A little over a year ago I built an Arduino-controlled electrical box connected to the web via an ESP8266 WiFi board. With an Arduino Uno rattling around loose in there, it was anything but pretty to look at and undoubtedly a fire hazard. The whole setup also felt unnecessarily large, a feeling that may or may not have been prompted by the sudden flood of commercially produced IoT-esque power switches flooding the market at around the same time. So, many months ago, I set out to give my solution a facelift.
The physical dimensions of the Uno and the 4-channel relay switch employed in the project did not lend themselves easily to being crammed into a smaller space. Eventually I saw no alternative but to swap out the Uno for a Nano and hope that the board would supply enough power to run everything reliably. I then grabbed a saw and went to town on the electrical box.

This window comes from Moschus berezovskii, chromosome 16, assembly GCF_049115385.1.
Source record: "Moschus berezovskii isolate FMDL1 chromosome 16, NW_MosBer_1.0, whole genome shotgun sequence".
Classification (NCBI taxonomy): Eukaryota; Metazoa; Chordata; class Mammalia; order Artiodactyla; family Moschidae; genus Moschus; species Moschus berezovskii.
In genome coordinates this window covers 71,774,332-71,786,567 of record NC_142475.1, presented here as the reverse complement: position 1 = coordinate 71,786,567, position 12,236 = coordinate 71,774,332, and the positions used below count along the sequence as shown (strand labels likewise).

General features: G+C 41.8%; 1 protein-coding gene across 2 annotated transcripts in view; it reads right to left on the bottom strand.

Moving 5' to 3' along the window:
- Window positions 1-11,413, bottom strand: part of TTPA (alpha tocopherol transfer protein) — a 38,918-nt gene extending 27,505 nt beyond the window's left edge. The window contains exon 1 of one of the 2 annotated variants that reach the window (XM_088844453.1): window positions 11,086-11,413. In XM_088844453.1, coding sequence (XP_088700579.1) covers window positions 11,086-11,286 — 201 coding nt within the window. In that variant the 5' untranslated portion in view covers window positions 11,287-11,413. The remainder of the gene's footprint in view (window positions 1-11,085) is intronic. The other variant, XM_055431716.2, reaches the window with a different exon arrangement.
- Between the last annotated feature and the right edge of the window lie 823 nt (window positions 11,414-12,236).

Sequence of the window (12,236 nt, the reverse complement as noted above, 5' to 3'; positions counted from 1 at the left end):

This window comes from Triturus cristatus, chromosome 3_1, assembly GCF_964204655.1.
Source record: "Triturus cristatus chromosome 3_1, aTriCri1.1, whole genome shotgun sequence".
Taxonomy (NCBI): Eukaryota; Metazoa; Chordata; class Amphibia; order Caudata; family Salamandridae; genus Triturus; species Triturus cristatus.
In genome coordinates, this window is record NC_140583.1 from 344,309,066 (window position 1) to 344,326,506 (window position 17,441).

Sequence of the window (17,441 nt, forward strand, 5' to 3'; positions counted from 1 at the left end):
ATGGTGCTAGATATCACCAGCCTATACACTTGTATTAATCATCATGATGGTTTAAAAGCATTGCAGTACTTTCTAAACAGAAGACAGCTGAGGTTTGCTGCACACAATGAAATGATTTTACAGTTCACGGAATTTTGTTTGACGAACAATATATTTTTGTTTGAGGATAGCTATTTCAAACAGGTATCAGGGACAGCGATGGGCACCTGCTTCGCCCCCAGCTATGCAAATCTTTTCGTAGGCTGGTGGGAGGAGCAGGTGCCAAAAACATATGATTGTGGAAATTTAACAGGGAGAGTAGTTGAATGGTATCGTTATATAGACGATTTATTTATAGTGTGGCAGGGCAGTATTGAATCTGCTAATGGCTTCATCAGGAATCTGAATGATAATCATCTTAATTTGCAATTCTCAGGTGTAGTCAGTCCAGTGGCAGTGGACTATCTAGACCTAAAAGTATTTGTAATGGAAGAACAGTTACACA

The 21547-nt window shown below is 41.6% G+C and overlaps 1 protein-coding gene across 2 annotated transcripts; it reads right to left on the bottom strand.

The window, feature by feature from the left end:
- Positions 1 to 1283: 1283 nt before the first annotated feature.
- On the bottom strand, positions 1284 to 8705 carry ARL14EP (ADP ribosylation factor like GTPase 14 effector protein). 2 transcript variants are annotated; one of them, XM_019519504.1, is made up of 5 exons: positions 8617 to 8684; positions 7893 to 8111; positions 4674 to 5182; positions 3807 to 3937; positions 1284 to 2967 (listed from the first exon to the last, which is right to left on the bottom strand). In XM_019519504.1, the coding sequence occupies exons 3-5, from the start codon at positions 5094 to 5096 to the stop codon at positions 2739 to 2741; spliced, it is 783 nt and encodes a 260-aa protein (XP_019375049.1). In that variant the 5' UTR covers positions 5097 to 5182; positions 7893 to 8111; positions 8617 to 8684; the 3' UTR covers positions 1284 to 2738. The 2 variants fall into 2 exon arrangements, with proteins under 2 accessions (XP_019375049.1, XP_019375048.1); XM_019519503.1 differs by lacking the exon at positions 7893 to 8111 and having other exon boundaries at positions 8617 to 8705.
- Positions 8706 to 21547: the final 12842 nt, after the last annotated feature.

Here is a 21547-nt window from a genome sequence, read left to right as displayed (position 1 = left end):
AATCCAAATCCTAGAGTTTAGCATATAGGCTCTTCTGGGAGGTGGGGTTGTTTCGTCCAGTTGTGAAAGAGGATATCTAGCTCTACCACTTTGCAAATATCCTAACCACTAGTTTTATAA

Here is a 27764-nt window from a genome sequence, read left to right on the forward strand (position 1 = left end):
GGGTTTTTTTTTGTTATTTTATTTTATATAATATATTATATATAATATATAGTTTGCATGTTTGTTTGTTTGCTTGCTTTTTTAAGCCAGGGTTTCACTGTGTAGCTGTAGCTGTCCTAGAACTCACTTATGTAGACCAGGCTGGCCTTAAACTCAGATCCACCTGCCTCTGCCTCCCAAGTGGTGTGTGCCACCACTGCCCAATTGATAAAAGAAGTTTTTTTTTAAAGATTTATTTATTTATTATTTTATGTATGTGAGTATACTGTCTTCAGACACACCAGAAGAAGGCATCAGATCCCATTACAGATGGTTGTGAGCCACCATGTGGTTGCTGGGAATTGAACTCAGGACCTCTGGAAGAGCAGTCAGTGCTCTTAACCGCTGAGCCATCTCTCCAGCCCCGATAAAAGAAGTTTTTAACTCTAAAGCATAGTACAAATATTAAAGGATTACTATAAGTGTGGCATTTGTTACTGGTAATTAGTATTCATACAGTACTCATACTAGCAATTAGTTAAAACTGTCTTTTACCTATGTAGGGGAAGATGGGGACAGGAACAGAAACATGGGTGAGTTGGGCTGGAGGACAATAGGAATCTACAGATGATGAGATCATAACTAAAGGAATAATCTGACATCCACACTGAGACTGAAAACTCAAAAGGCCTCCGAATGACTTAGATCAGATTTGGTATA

|Everything is hidden just behind the power plugs.|
It turned out to be a perfect fit, with a bit of room to spare. With each component either glued into position or secured with mounting screws, the end result is an equally capable solution in roughly half the size of the original. I even found space on which to proudly write the project version number.
The only thing not properly handled- apart from a real box cover to prevent someone from sticking their fingers in when the power lines are live- is getting input power to the Arduino Nano itself. It still requires USB power routed through a hole in the side of the box. Not an elegant solution, but it does work.
Hopefully, once my heater project is finished, I'll find a way to get this added into the same system for more complete DIY home automation.